Last Updated on May 19, 2020
What is a summary statement?
In a not too distant past, resumes opened with an ‘objective statement’.
Times have changed however and what is in vogue, is the summary statement!
A summary statement opens your resume and it is a concise outline of your values, skills, and experiences such that the prospective employer has a mental image of who you are and what you are bringing to the table, without needing to peruse the whole document.
You can think of it as a sales pitch, a set of statements you can use to sell yourself to a prospective buyer. This stresses why you need to make your summary statement compelling.
After all, you wouldn’t want the first set of statements the prospective employer gets to read about you to be the last.
Do I really need one?
Differing opinions exist on the need of a summary statement for every resume. The adoption of summary statements is however on the rise since objective statements are now regarded as old-fashioned; the major shortcoming of the objective statement is that it places focus on the benefits the prospective employee is seeking to obtain from the job.
A general assumption, however, seems to be that all resumes could use a summary statement although its importance varies depending on experience and career path.
A summary statement is necessary for experienced professionals, who have many professional experiences to weave in a single statement.
For individuals with minimal experience, however, especially those with a linear career path, a summary statement may be regarded as superfluous.
Purpose of a summary statement
The sole purpose of a resume summary statement is to introduce you to the reader (usually a prospective employer or hiring manager).
Just like an elevator speech, it should be able to adequately answer the question ‘tell me about yourself’ and should also highlight why you think you would be an asset to the hiring organization.
The summary statement should also attract the reader’s attention such that he/she is compelled to continue reading the resume or even call you for an interview outright.
Remember, prospective employees or their hiring managers would always have numerous resumes to read through, so the opening statement of your resume must be carefully constructed if you are to stand a chance.
Furthermore, a resume summary statement should highlight your career experiences and individual strengths because the decision to give you a trial or not would ultimately be based around these.
Example Summary Statements:
Elements of a good summary statement
Structure and location
Typically, your summary statement should never be bogus. It should consist of a few statements written in paragraph form or alternatively, bullets may be employed for individual statements.
A typical elevator speech is estimated to contain a maximum of 80-90 words, thus, this should be your target when writing your resume summary statement.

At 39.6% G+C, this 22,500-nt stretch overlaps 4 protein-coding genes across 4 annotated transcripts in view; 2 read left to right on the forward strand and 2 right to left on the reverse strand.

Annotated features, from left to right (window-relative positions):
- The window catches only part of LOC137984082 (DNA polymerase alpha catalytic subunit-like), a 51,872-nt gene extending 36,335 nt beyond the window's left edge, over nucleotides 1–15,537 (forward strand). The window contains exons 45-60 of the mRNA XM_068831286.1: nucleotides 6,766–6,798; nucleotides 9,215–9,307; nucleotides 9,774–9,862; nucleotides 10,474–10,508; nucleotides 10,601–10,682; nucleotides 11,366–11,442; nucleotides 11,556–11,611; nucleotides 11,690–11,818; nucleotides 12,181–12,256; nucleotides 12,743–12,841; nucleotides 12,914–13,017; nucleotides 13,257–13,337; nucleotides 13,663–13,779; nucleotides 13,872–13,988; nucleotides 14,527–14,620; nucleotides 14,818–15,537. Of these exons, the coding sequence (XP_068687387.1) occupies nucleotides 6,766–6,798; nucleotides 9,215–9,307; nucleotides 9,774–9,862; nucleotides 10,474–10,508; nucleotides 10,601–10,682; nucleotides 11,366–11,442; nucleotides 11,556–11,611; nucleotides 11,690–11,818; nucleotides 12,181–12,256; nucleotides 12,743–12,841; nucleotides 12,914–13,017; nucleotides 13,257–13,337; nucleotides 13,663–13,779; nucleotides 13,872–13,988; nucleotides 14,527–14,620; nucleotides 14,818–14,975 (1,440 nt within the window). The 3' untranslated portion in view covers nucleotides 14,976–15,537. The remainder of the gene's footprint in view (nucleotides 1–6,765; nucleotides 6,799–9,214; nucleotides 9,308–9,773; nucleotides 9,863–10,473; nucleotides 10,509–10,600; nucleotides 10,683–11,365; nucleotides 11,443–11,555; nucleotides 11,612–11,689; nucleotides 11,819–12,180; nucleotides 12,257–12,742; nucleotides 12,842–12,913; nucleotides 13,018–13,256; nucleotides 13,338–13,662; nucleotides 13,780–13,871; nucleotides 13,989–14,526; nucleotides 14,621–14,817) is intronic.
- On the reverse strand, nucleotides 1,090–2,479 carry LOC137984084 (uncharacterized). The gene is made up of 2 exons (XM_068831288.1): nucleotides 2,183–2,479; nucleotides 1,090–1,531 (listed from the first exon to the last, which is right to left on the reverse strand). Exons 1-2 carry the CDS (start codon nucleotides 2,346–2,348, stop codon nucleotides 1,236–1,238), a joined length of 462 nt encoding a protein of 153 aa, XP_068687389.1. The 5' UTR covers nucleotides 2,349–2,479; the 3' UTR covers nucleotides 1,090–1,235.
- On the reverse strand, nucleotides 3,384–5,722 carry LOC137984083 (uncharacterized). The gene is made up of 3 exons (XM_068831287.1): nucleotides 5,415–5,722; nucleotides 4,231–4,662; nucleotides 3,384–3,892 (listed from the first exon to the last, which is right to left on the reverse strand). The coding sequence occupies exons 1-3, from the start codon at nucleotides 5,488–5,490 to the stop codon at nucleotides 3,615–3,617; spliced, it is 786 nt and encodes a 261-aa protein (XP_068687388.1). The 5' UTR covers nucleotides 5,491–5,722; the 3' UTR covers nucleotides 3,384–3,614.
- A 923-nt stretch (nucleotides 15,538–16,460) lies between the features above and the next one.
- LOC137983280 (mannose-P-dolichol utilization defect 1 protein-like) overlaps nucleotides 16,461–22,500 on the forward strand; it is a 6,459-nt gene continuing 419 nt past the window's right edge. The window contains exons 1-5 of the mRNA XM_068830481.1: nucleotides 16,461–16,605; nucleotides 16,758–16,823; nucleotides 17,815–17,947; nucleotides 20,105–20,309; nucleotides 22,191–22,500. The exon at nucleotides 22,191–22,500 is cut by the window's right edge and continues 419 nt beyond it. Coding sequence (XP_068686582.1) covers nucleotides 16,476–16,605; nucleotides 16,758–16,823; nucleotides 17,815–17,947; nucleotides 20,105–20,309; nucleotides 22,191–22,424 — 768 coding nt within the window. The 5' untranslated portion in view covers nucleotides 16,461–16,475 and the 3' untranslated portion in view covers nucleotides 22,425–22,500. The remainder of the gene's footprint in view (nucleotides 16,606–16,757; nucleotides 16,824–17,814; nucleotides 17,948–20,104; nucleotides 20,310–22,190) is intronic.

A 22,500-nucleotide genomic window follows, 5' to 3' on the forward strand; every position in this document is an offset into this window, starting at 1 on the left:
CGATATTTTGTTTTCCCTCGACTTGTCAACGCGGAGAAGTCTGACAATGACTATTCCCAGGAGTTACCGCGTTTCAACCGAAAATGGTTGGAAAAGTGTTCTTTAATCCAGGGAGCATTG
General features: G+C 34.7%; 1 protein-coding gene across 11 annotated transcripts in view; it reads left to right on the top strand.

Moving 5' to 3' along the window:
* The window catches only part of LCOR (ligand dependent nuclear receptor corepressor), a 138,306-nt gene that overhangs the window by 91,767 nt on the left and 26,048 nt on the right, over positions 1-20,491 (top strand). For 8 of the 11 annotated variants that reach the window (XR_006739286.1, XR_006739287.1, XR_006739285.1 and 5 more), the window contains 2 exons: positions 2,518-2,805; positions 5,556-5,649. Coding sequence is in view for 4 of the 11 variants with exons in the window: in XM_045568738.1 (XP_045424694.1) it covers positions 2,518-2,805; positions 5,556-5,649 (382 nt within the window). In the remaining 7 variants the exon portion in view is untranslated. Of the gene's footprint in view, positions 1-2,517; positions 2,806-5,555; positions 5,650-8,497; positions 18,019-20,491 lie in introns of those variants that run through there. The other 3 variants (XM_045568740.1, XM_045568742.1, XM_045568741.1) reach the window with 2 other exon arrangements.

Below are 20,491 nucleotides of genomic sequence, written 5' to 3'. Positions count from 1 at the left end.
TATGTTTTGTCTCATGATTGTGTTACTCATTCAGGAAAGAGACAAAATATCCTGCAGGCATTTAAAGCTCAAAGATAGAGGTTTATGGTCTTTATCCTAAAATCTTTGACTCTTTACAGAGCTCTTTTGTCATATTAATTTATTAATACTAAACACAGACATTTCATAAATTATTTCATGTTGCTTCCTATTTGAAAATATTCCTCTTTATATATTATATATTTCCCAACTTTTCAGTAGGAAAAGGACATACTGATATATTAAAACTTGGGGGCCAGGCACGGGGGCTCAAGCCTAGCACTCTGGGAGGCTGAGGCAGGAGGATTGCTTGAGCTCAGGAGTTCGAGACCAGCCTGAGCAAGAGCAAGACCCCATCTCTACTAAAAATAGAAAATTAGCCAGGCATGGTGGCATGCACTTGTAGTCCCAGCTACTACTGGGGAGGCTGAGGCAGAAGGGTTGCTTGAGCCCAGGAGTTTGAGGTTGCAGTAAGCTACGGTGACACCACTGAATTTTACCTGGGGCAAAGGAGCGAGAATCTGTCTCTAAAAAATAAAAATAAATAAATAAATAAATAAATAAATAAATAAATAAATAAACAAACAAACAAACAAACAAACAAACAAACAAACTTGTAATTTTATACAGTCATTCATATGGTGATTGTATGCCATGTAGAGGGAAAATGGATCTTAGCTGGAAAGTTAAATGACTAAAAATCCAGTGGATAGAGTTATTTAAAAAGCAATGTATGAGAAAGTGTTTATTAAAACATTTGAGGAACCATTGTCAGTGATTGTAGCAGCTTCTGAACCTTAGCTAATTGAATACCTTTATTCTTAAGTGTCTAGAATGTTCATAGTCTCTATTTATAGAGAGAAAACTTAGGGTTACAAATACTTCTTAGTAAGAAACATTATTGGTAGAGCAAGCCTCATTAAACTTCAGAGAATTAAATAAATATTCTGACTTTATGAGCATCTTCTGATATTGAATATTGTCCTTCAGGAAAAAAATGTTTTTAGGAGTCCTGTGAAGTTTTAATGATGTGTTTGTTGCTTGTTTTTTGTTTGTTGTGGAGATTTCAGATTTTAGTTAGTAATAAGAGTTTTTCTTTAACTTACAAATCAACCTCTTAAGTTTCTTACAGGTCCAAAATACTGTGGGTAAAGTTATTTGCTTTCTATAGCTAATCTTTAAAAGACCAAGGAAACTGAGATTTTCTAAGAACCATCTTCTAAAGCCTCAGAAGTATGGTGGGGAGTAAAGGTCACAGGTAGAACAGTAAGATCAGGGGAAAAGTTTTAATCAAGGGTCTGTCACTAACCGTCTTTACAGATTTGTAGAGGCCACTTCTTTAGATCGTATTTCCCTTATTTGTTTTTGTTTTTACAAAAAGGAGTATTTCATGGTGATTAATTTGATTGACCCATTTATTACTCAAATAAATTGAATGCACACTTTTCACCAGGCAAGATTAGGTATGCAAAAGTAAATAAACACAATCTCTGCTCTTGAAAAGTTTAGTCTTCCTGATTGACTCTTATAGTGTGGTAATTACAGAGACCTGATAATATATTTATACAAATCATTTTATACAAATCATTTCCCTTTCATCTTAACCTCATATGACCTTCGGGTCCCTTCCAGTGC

Regarding the location, the ideal summary statement should appear right below the contact details since it’s supposed to introduce you to the reader.
Think of this as a clickbait, a headline that is meant to draw attention to you, but without the hyperbole associated with a clickbait.
The title should be short, highly professional and should embody you. Finding the right combination of words may seem tough initially but one really has to get it right. That is why deep thought should be applied.
Attention should also be paid to the format of your resume summary statement. The summary statement should not exceed 5 lines and if u feel the need to squeeze more information, you may need to decide which is more important or relevant for the purpose for which you are writing the summary statement.
Remember, long summary statements do not help anybody, they only discourage hiring managers who already have a pile of resumes to attend glance through. They’re almost always going to skip over large chunks of texts anyway, so why bother?
First-person pronouns should not be employed in resume summary statement writing.
Some important steps in writing a good resume summary statement
You need to identify your skills, accomplishments, and drive. This gives you a clear vision of what you desire from the organization and allows you to make a decision regarding what you would include in your resume summary statement and what you would leave out.
You should always focus on your technical expertise as well as your business skills. For recent graduates, however, academic qualifications, as well as related extra-curricular training/involvements, would be the major selling point.
Beyond introducing you to your prospective employer, your resume summary statement should also give the employer a hint as to where you will fit in the organization, given your skillset.
Therefore, it is important you dwell on only information about what you love doing. Even if you have the qualification or experience to carry out a task or occupy a position but you don’t wish to, you might want to leave t out of your summary statement.
Align your skills, experience and drive with the requirements of the hiring organization. This allows you to weave your resume summary statement in such a manner that you fit right into the picture your prospective employer has in mind.
Succinctly state how you can apply your skills, education or experience to the benefit of the organization and you are good to go. This step requires some background research about the needs of the organization.
Conclusively, have it at the back of your mind that your resume summary statement is your first impression, so you need to carefully construct a very good statement if you want to make a lasting impression.
Often, successful job seekers and the unsuccessful ones are defined by very fine margins. Do not leave anything to chance. You need to stay ahead of the fierce competition in every way you can, and your resume summary statement is just one of those ways.